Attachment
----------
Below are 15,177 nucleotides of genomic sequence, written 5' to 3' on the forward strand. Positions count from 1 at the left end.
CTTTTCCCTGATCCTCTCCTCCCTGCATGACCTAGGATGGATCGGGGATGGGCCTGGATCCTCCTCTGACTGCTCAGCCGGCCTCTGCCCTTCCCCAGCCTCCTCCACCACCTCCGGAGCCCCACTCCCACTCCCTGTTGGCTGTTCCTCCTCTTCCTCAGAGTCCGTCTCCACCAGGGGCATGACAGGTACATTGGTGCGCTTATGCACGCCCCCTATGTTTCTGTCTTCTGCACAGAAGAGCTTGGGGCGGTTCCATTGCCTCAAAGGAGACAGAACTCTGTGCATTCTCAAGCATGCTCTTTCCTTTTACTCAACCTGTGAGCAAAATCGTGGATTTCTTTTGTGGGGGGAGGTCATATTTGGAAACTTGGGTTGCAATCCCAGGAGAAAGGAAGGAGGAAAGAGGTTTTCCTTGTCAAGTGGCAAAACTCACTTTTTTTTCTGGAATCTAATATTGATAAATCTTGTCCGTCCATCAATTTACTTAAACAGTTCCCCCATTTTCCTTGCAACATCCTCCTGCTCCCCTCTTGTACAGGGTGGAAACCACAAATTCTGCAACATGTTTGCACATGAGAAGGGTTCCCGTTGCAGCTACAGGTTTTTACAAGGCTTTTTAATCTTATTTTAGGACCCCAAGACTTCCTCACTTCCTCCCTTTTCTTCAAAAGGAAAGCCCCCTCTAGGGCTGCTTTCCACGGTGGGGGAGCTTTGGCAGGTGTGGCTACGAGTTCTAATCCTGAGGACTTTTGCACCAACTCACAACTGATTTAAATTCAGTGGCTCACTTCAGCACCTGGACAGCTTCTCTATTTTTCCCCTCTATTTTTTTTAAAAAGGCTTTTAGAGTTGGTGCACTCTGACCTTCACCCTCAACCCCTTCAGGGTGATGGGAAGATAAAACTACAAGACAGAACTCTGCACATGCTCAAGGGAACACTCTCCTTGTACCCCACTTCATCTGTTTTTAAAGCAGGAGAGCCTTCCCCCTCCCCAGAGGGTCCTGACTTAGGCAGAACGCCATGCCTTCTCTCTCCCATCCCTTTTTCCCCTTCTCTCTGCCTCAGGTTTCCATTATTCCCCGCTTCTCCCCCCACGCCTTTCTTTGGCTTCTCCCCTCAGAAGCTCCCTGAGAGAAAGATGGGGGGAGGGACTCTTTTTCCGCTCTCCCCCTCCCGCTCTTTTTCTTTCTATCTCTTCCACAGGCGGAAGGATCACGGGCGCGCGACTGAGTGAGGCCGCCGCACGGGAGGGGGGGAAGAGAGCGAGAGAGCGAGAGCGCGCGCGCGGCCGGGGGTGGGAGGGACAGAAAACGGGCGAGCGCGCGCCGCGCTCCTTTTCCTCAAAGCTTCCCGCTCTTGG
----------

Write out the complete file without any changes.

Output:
Below are 15,177 nucleotides of genomic sequence, written 5' to 3' on the forward strand. Positions count from 1 at the left end.
CTTTTCCCTGATCCTCTCCTCCCTGCATGACCTAGGATGGATCGGGGATGGGCCTGGATCCTCCTCTGACTGCTCAGCCGGCCTCTGCCCTTCCCCAGCCTCCTCCACCACCTCCGGAGCCCCACTCCCACTCCCTGTTGGCTGTTCCTCCTCTTCCTCAGAGTCCGTCTCCACCAGGGGCATGACAGGTACATTGGTGCGCTTATGCACGCCCCCTATGTTTCTGTCTTCTGCACAGAAGAGCTTGGGGCGGTTCCATTGCCTCAAAGGAGACAGAACTCTGTGCATTCTCAAGCATGCTCTTTCCTTTTACTCAACCTGTGAGCAAAATCGTGGATTTCTTTTGTGGGGGGAGGTCATATTTGGAAACTTGGGTTGCAATCCCAGGAGAAAGGAAGGAGGAAAGAGGTTTTCCTTGTCAAGTGGCAAAACTCACTTTTTTTTCTGGAATCTAATATTGATAAATCTTGTCCGTCCATCAATTTACTTAAACAGTTCCCCCATTTTCCTTGCAACATCCTCCTGCTCCCCTCTTGTACAGGGTGGAAACCACAAATTCTGCAACATGTTTGCACATGAGAAGGGTTCCCGTTGCAGCTACAGGTTTTTACAAGGCTTTTTAATCTTATTTTAGGACCCCAAGACTTCCTCACTTCCTCCCTTTTCTTCAAAAGGAAAGCCCCCTCTAGGGCTGCTTTCCACGGTGGGGGAGCTTTGGCAGGTGTGGCTACGAGTTCTAATCCTGAGGACTTTTGCACCAACTCACAACTGATTTAAATTCAGTGGCTCACTTCAGCACCTGGACAGCTTCTCTATTTTTCCCCTCTATTTTTTTTAAAAAGGCTTTTAGAGTTGGTGCACTCTGACCTTCACCCTCAACCCCTTCAGGGTGATGGGAAGATAAAACTACAAGACAGAACTCTGCACATGCTCAAGGGAACACTCTCCTTGTACCCCACTTCATCTGTTTTTAAAGCAGGAGAGCCTTCCCCCTCCCCAGAGGGTCCTGACTTAGGCAGAACGCCATGCCTTCTCTCTCCCATCCCTTTTTCCCCTTCTCTCTGCCTCAGGTTTCCATTATTCCCCGCTTCTCCCCCCACGCCTTTCTTTGGCTTCTCCCCTCAGAAGCTCCCTGAGAGAAAGATGGGGGGAGGGACTCTTTTTCCGCTCTCCCCCTCCCGCTCTTTTTCTTTCTATCTCTTCCACAGGCGGAAGGATCACGGGCGCGCGACTGAGTGAGGCCGCCGCACGGGAGGGGGGGAAGAGAGCGAGAGAGCGAGAGCGCGCGCGCGGCCGGGGGTGGGAGGGACAGAAAACGGGCGAGCGCGCGCCGCGCTCCTTTTCCTCAAAGCTTCCCGCTCTTGG